Creating Statesmen, Part 1: Aristotlean Natural Right

All material quoted below is from Leo Strauss’ Natural Right and History, “Classic Natural Right,” pp. 156-164

1. We begin by distinguishing between nature (Gk. physis) and convention (Gk. nomos). Convention we are all familiar with – men make words and laws; proper practice establishes something as a convention. Money is the ultimate extension of this reasoning; it stands for value but is nothing in-and-of itself. When invested, strangely enough, it can create more of itself despite having only an arbitrary relation to actual wealth. To some degree, artifacts – tools – reflect the conventional. A tool requires a technique, if it is not a technique itself. It is used to exercise control and the criteria for its validity is its effectiveness. A tool is not useless even if it should never be used.

But artifacts can lead us to reason an entirely other way. We may wonder why scientific laws don’t just allow us to fashion better tools, but allow us to marvel at how intricate the universe is. In such a case we marvel not at what is effective, but what is true. We may think about why we have the different words in different languages for the same thing. Finally, what provokes us into thinking that there is a natural order where human nature is a critical question is the issue of justice. We differ as to what is just, but all are agreed that something is just and something is unjust. And if we argue enough, we can at least see why people think one law is just and not another, if we don’t come to agree with their law as being reflective of something more truly just.

Now there are many who say that justice is merely a matter of following the law, and laws vary from society to society. So justice is purely a matter of convention. “Natural right” is the assumption that this view is full of crap – something must be “right” “naturally,” or “right by nature.” It could be the case that we argue about justice not because we’re stupid, but because we actually can prove one law is more just than another. Opinions, after all, stem from truth. If there was nothing that was true, then one opinion couldn’t possibly be better than another.

Notice that the way “nature” is being used here does not refer to “plants and animals and stuff outside the house.” The nature of a thing is informed by its end: an acorn is meant to become an oak tree. When reasoning about human nature, we consider man as a “rational animal” to begin with, and also consider his end, true happiness through pursuit of the virtues.

2. From Aristotle we get the phrase “rational animal” and also, I think, the example of the acorn becoming an oak tree. And yet Aristotle has views on “natural right” that should strike us as very strange. To wit:

According to Aristotle, there is no fundamental disproportion between natural right and the requirements of political society, or there is no essential need for the dilution of natural right…. A right which necessarily transcends political society, he gives us to understand, cannot be the right natural to man, who is by nature a political animal. Plato never discusses any subject – be it the city or the heavens or numbers – without keeping in view the elementary Socratic question, “What is the right way of life?” And the simply right way of life proves to be the philosophic life. Plato eventually defines natural right with direct reference to the fact that the only life which is simply just is the life of the philosopher. Aristotle, on the other hand, treats each of the various levels of beings, and hence especially every level of human life, on its own terms (156).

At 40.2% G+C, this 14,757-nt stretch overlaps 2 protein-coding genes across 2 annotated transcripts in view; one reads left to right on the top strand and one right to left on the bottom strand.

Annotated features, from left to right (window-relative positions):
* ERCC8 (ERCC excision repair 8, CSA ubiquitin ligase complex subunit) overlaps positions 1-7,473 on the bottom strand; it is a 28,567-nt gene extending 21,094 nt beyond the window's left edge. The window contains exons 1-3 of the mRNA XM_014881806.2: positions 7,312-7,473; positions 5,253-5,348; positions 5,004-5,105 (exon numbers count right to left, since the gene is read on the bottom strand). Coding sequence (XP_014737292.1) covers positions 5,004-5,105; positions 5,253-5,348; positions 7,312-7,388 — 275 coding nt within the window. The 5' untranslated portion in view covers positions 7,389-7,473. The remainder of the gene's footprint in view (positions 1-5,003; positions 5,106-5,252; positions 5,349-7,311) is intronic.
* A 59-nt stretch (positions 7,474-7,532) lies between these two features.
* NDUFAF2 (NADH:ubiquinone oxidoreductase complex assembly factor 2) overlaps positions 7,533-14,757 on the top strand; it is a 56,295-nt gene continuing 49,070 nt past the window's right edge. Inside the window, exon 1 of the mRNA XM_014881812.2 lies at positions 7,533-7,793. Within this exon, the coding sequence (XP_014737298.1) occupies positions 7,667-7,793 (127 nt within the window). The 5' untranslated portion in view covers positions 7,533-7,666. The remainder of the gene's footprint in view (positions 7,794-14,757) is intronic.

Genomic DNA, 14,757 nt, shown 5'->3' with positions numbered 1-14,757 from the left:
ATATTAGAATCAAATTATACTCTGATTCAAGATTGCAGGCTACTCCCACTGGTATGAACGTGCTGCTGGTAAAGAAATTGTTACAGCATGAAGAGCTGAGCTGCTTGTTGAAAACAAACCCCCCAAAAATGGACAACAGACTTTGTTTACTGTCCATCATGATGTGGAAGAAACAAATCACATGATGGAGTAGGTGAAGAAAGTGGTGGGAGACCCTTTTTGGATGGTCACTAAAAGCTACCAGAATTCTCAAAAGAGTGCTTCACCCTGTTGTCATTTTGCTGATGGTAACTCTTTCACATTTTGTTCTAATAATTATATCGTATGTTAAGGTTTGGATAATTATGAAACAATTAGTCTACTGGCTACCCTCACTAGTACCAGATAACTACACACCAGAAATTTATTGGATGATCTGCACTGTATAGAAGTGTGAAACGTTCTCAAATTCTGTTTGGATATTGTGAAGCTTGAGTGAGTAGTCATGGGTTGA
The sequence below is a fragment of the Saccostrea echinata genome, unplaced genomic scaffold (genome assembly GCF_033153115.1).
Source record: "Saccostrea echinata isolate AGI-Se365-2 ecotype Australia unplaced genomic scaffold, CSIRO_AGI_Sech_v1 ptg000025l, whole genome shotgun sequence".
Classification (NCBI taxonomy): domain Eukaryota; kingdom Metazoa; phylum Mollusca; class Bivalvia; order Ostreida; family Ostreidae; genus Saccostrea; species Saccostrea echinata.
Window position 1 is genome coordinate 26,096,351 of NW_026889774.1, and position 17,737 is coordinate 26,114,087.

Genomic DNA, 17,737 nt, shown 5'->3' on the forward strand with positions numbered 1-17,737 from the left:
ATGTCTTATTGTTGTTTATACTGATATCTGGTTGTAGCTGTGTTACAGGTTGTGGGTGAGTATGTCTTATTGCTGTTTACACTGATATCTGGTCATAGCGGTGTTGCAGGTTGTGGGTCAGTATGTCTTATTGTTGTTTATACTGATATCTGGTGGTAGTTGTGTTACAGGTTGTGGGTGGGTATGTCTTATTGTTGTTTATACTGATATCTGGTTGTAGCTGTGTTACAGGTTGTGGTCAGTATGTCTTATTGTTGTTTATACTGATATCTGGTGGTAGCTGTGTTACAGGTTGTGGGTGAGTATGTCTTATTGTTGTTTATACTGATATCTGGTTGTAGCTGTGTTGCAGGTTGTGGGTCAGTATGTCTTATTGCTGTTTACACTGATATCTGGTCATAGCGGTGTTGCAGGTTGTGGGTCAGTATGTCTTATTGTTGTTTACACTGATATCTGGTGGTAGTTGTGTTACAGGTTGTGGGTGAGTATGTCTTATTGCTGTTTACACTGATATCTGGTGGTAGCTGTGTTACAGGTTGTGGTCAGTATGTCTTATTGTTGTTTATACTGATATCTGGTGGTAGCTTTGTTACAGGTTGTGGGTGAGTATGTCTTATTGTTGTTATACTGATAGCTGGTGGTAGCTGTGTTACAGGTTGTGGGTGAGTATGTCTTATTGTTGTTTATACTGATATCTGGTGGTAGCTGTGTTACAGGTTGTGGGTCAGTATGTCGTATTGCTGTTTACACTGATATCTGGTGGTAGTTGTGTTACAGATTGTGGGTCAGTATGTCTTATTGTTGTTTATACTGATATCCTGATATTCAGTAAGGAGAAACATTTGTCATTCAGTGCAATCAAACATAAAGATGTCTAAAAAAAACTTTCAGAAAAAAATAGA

So right now you’re probably thinking Plato’s sharp divorce of the philosophical and political causes him to make a mistake, and that Aristotle nicely and neatly remedies this by asserting that politics is natural to man and hence we need not all be philosophers to be just. In making this move, you’ve forgotten that Plato is Aristotle’s teacher, and thus has literally schooled Aristotle. The first consequence of Aristotle’s thought isn’t so bad:

Aristotle says, then, simply that natural right is a part of political right. This does not mean that there is no natural right outside the city or prior to the city. To say nothing of the relations between parents and children, the relation of justice that obtains between two complete strangers who meet on a desert island is not one of political justice and is nevertheless determined by nature. What Aristotle suggests is that the most fully developed form of natural right is that which obtains among fellow-citizens; only among fellow-citizens do the relations which are the subject matter of right or justice reach their greatest density and, indeed, their full growth (157).